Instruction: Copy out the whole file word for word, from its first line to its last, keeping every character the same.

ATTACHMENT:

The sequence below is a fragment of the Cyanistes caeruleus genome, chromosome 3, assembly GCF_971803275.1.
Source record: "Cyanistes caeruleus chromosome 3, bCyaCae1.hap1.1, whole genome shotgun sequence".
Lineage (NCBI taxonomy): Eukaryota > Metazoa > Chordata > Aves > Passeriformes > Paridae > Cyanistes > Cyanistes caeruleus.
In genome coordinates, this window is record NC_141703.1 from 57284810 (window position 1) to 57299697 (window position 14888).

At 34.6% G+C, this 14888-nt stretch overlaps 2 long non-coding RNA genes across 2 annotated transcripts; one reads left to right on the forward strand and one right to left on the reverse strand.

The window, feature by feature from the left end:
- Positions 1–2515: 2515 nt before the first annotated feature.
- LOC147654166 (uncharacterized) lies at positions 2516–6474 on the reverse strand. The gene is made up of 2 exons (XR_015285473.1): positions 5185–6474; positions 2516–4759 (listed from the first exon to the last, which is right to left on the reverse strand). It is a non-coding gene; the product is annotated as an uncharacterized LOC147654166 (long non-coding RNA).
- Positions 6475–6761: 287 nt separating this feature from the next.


The sequence below is a fragment of the Cyanistes caeruleus genome, chromosome 3, assembly GCF_971803275.1.
Source record: "Cyanistes caeruleus chromosome 3, bCyaCae1.hap1.1, whole genome shotgun sequence".
Lineage (NCBI taxonomy): Eukaryota > Metazoa > Chordata > Aves > Passeriformes > Paridae > Cyanistes > Cyanistes caeruleus.
In genome coordinates, this window is record NC_141703.1 from 57284810 (window position 1) to 57299697 (window position 14888).

At 34.6% G+C, this 14888-nt stretch overlaps 2 long non-coding RNA genes across 2 annotated transcripts; one reads left to right on the forward strand and one right to left on the reverse strand.

The window, feature by feature from the left end:
- Positions 1–2515: 2515 nt before the first annotated feature.
- LOC147654166 (uncharacterized) lies at positions 2516–6474 on the reverse strand. The gene is made up of 2 exons (XR_015285473.1): positions 5185–6474; positions 2516–4759 (listed from the first exon to the last, which is right to left on the reverse strand). It is a non-coding gene; the product is annotated as an uncharacterized LOC147654166 (long non-coding RNA).
- Positions 6475–6761: 287 nt separating this feature from the next.